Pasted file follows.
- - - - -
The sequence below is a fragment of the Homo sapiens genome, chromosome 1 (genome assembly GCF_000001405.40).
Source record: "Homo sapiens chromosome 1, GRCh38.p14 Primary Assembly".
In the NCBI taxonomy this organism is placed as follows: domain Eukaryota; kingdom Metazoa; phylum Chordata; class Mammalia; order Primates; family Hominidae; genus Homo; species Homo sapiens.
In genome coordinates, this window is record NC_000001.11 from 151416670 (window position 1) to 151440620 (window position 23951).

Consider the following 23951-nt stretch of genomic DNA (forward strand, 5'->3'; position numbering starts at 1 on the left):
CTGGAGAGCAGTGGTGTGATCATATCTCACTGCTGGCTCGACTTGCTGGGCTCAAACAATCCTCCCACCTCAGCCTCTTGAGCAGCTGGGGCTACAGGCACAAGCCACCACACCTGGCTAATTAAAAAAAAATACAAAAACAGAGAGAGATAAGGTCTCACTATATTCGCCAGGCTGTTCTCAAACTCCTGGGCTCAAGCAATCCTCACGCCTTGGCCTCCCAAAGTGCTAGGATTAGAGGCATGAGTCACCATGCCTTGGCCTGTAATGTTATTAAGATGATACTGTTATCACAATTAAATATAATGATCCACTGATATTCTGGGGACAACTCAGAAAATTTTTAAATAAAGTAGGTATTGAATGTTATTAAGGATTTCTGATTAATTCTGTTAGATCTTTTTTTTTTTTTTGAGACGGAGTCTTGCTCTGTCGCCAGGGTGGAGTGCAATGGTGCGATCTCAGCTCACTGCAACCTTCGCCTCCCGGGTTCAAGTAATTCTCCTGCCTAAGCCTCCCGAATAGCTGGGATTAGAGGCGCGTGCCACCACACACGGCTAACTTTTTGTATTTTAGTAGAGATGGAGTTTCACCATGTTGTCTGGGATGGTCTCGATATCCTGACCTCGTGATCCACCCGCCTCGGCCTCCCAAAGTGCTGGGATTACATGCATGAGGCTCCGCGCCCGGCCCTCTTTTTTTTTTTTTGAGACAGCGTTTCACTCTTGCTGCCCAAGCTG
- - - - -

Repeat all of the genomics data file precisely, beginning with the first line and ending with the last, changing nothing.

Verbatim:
The sequence below is a fragment of the Homo sapiens genome, chromosome 1 (genome assembly GCF_000001405.40).
Source record: "Homo sapiens chromosome 1, GRCh38.p14 Primary Assembly".
In the NCBI taxonomy this organism is placed as follows: domain Eukaryota; kingdom Metazoa; phylum Chordata; class Mammalia; order Primates; family Hominidae; genus Homo; species Homo sapiens.
In genome coordinates, this window is record NC_000001.11 from 151416670 (window position 1) to 151440620 (window position 23951).

Consider the following 23951-nt stretch of genomic DNA (forward strand, 5'->3'; position numbering starts at 1 on the left):
CTGGAGAGCAGTGGTGTGATCATATCTCACTGCTGGCTCGACTTGCTGGGCTCAAACAATCCTCCCACCTCAGCCTCTTGAGCAGCTGGGGCTACAGGCACAAGCCACCACACCTGGCTAATTAAAAAAAAATACAAAAACAGAGAGAGATAAGGTCTCACTATATTCGCCAGGCTGTTCTCAAACTCCTGGGCTCAAGCAATCCTCACGCCTTGGCCTCCCAAAGTGCTAGGATTAGAGGCATGAGTCACCATGCCTTGGCCTGTAATGTTATTAAGATGATACTGTTATCACAATTAAATATAATGATCCACTGATATTCTGGGGACAACTCAGAAAATTTTTAAATAAAGTAGGTATTGAATGTTATTAAGGATTTCTGATTAATTCTGTTAGATCTTTTTTTTTTTTTTGAGACGGAGTCTTGCTCTGTCGCCAGGGTGGAGTGCAATGGTGCGATCTCAGCTCACTGCAACCTTCGCCTCCCGGGTTCAAGTAATTCTCCTGCCTAAGCCTCCCGAATAGCTGGGATTAGAGGCGCGTGCCACCACACACGGCTAACTTTTTGTATTTTAGTAGAGATGGAGTTTCACCATGTTGTCTGGGATGGTCTCGATATCCTGACCTCGTGATCCACCCGCCTCGGCCTCCCAAAGTGCTGGGATTACATGCATGAGGCTCCGCGCCCGGCCCTCTTTTTTTTTTTTTGAGACAGCGTTTCACTCTTGCTGCCCAAGCTG